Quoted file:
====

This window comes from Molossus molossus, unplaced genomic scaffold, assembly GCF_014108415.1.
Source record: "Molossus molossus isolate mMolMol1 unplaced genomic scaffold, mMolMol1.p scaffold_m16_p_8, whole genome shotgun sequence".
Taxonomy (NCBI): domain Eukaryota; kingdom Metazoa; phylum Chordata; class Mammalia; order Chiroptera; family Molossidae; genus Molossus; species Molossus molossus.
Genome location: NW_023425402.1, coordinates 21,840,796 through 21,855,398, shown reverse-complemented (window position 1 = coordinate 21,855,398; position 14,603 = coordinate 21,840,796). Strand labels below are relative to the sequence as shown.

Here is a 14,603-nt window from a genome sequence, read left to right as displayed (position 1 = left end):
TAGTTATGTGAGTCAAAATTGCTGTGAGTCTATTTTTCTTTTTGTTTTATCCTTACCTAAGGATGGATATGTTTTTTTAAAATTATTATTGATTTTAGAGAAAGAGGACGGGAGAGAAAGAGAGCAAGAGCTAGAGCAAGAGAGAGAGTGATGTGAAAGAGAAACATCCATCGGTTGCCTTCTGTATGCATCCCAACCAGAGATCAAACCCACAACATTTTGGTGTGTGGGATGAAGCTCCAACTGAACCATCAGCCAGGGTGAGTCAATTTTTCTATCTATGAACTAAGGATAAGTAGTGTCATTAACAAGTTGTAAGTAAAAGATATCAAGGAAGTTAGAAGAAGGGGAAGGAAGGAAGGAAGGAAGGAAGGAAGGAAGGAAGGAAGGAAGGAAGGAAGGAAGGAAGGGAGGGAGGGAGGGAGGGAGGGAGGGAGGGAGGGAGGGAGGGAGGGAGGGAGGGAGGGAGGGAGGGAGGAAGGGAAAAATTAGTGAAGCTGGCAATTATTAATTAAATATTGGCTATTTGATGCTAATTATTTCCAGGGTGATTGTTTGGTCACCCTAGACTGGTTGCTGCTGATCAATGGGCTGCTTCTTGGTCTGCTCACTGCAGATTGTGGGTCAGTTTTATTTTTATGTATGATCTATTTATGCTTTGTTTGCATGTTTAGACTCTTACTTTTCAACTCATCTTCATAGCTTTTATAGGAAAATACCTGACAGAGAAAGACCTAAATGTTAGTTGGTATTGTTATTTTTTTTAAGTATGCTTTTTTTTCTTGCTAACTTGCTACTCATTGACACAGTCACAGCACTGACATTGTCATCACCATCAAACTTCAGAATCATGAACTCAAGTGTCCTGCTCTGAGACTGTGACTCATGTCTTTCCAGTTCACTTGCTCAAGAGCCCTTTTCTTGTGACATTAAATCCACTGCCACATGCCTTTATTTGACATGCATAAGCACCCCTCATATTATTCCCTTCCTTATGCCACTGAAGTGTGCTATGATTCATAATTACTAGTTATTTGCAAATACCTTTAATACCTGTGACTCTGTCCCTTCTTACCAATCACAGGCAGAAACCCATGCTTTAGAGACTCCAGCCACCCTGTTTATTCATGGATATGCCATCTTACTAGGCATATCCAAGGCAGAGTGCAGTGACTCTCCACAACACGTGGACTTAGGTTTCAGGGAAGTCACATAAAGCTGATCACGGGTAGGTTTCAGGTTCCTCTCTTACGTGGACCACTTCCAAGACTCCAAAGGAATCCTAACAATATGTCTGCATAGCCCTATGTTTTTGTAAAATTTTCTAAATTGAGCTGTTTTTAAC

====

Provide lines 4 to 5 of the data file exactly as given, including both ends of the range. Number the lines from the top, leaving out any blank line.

Genome location: NW_023425402.1, coordinates 21,840,796 through 21,855,398, shown reverse-complemented (window position 1 = coordinate 21,855,398; position 14,603 = coordinate 21,840,796). Strand labels below are relative to the sequence as shown.

Here is a 14,603-nt window from a genome sequence, read left to right as displayed (position 1 = left end):